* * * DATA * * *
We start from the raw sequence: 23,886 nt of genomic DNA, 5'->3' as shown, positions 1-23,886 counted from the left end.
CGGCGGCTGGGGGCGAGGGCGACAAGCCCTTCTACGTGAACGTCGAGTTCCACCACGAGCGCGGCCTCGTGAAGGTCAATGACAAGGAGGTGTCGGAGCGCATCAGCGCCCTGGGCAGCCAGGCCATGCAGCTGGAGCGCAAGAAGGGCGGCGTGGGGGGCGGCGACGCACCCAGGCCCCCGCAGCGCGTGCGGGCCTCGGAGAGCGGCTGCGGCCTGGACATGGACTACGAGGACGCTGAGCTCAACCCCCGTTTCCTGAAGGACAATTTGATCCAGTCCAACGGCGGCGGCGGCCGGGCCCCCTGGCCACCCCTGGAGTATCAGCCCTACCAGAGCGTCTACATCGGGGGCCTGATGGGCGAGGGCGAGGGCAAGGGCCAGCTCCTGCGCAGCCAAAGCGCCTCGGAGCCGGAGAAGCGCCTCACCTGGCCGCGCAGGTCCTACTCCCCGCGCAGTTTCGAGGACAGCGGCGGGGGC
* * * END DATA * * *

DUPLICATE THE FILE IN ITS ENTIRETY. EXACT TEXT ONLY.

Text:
We start from the raw sequence: 23,886 nt of genomic DNA, 5'->3' as shown, positions 1-23,886 counted from the left end.
CGGCGGCTGGGGGCGAGGGCGACAAGCCCTTCTACGTGAACGTCGAGTTCCACCACGAGCGCGGCCTCGTGAAGGTCAATGACAAGGAGGTGTCGGAGCGCATCAGCGCCCTGGGCAGCCAGGCCATGCAGCTGGAGCGCAAGAAGGGCGGCGTGGGGGGCGGCGACGCACCCAGGCCCCCGCAGCGCGTGCGGGCCTCGGAGAGCGGCTGCGGCCTGGACATGGACTACGAGGACGCTGAGCTCAACCCCCGTTTCCTGAAGGACAATTTGATCCAGTCCAACGGCGGCGGCGGCCGGGCCCCCTGGCCACCCCTGGAGTATCAGCCCTACCAGAGCGTCTACATCGGGGGCCTGATGGGCGAGGGCGAGGGCAAGGGCCAGCTCCTGCGCAGCCAAAGCGCCTCGGAGCCGGAGAAGCGCCTCACCTGGCCGCGCAGGTCCTACTCCCCGCGCAGTTTCGAGGACAGCGGCGGGGGC